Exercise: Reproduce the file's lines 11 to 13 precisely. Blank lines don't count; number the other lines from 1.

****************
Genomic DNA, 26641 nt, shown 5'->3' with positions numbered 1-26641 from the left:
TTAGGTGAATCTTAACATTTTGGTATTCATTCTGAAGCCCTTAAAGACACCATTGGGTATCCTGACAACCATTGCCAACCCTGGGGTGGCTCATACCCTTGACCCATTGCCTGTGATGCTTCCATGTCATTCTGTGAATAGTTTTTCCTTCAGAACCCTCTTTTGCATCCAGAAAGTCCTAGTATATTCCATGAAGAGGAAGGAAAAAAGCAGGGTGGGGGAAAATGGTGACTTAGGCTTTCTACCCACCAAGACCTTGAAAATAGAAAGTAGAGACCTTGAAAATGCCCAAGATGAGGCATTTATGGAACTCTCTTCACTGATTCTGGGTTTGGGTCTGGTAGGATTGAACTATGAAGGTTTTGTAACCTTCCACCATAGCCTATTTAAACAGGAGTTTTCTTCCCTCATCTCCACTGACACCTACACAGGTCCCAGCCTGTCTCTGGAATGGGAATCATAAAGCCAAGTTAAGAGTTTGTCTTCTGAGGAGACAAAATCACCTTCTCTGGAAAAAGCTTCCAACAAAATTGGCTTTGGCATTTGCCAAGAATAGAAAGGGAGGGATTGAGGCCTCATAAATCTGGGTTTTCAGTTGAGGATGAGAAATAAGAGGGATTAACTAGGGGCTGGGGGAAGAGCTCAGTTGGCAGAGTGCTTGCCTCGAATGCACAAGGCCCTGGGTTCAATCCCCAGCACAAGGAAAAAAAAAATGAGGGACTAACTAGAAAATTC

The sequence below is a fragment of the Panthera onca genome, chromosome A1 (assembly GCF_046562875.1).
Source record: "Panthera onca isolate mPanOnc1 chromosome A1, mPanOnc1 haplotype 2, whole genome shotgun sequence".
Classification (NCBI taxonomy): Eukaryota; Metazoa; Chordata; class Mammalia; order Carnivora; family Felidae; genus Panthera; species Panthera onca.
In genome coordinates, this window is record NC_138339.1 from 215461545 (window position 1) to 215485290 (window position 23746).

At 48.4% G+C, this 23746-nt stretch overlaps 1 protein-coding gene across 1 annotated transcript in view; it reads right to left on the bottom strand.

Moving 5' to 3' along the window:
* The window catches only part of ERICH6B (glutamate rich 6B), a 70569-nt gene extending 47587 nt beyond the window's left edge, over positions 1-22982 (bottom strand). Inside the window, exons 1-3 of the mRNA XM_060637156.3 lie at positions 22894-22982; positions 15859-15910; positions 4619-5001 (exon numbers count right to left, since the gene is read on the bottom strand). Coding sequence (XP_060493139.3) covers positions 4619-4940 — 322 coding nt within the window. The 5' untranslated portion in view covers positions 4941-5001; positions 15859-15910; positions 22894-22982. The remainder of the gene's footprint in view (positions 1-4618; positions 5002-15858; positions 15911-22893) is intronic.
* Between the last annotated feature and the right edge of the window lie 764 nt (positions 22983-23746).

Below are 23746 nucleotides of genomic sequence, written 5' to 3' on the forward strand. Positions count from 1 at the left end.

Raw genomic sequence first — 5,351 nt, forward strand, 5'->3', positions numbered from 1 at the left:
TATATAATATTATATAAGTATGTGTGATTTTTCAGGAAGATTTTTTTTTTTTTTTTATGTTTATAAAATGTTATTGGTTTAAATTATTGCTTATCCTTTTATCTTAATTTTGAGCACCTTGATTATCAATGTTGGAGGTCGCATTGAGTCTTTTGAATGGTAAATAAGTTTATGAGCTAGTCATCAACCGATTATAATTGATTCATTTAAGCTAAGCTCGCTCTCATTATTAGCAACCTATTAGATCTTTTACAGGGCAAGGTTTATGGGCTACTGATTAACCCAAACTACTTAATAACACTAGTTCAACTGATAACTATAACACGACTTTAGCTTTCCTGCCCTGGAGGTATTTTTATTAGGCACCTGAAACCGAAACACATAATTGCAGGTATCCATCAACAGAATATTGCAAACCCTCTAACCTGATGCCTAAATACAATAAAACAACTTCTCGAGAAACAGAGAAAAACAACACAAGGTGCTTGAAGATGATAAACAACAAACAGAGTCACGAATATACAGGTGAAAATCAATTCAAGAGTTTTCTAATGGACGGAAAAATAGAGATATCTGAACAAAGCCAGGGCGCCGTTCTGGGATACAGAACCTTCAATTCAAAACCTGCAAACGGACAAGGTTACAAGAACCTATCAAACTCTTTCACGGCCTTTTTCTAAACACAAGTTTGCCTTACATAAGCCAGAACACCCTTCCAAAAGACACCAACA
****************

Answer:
Below are 23746 nucleotides of genomic sequence, written 5' to 3' on the forward strand. Positions count from 1 at the left end.

Raw genomic sequence first — 5,351 nt, forward strand, 5'->3', positions numbered from 1 at the left:
TATATAATATTATATAAGTATGTGTGATTTTTCAGGAAGATTTTTTTTTTTTTTTTATGTTTATAAAATGTTATTGGTTTAAATTATTGCTTATCCTTTTATCTTAATTTTGAGCACCTTGATTATCAATGTTGGAGGTCGCATTGAGTCTTTTGAATGGTAAATAAGTTTATGAGCTAGTCATCAACCGATTATAATTGATTCATTTAAGCTAAGCTCGCTCTCATTATTAGCAACCTATTAGATCTTTTACAGGGCAAGGTTTATGGGCTACTGATTAACCCAAACTACTTAATAACACTAGTTCAACTGATAACTATAACACGACTTTAGCTTTCCTGCCCTGGAGGTATTTTTATTAGGCACCTGAAACCGAAACACATAATTGCAGGTATCCATCAACAGAATATTGCAAACCCTCTAACCTGATGCCTAAATACAATAAAACAACTTCTCGAGAAACAGAGAAAAACAACACAAGGTGCTTGAAGATGATAAACAACAAACAGAGTCACGAATATACAGGTGAAAATCAATTCAAGAGTTTTCTAATGGACGGAAAAATAGAGATATCTGAACAAAGCCAGGGCGCCGTTCTGGGATACAGAACCTTCAATTCAAAACCTGCAAACGGACAAGGTTACAAGAACCTATCAAACTCTTTCACGGCCTTTTTCTAAACACAAGTTTGCCTTACATAAGCCAGAACACCCTTCCAAAAGACACCAACA